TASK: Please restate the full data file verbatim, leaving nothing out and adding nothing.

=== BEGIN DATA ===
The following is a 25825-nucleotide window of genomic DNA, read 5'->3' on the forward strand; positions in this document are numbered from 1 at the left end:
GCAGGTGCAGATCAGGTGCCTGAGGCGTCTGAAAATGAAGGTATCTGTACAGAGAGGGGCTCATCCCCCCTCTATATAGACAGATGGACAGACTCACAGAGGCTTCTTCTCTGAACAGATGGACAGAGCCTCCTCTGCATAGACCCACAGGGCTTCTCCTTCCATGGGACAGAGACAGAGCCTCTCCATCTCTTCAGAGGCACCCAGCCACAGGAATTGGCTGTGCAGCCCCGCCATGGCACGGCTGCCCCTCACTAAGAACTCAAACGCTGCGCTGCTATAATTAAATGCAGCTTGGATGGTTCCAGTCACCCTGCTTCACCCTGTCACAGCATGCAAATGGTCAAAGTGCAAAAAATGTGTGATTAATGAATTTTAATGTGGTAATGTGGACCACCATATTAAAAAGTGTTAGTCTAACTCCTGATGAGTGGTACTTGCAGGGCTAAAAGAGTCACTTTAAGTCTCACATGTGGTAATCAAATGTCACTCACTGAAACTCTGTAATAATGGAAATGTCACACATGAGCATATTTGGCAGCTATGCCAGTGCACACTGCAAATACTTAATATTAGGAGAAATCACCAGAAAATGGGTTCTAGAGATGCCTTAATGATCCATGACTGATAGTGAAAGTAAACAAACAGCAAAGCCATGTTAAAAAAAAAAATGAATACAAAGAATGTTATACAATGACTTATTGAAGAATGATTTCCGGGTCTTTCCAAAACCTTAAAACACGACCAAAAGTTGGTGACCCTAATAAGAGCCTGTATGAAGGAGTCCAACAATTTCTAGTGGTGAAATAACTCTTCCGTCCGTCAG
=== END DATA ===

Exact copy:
The following is a 25825-nucleotide window of genomic DNA, read 5'->3' on the forward strand; positions in this document are numbered from 1 at the left end:
GCAGGTGCAGATCAGGTGCCTGAGGCGTCTGAAAATGAAGGTATCTGTACAGAGAGGGGCTCATCCCCCCTCTATATAGACAGATGGACAGACTCACAGAGGCTTCTTCTCTGAACAGATGGACAGAGCCTCCTCTGCATAGACCCACAGGGCTTCTCCTTCCATGGGACAGAGACAGAGCCTCTCCATCTCTTCAGAGGCACCCAGCCACAGGAATTGGCTGTGCAGCCCCGCCATGGCACGGCTGCCCCTCACTAAGAACTCAAACGCTGCGCTGCTATAATTAAATGCAGCTTGGATGGTTCCAGTCACCCTGCTTCACCCTGTCACAGCATGCAAATGGTCAAAGTGCAAAAAATGTGTGATTAATGAATTTTAATGTGGTAATGTGGACCACCATATTAAAAAGTGTTAGTCTAACTCCTGATGAGTGGTACTTGCAGGGCTAAAAGAGTCACTTTAAGTCTCACATGTGGTAATCAAATGTCACTCACTGAAACTCTGTAATAATGGAAATGTCACACATGAGCATATTTGGCAGCTATGCCAGTGCACACTGCAAATACTTAATATTAGGAGAAATCACCAGAAAATGGGTTCTAGAGATGCCTTAATGATCCATGACTGATAGTGAAAGTAAACAAACAGCAAAGCCATGTTAAAAAAAAAAATGAATACAAAGAATGTTATACAATGACTTATTGAAGAATGATTTCCGGGTCTTTCCAAAACCTTAAAACACGACCAAAAGTTGGTGACCCTAATAAGAGCCTGTATGAAGGAGTCCAACAATTTCTAGTGGTGAAATAACTCTTCCGTCCGTCAG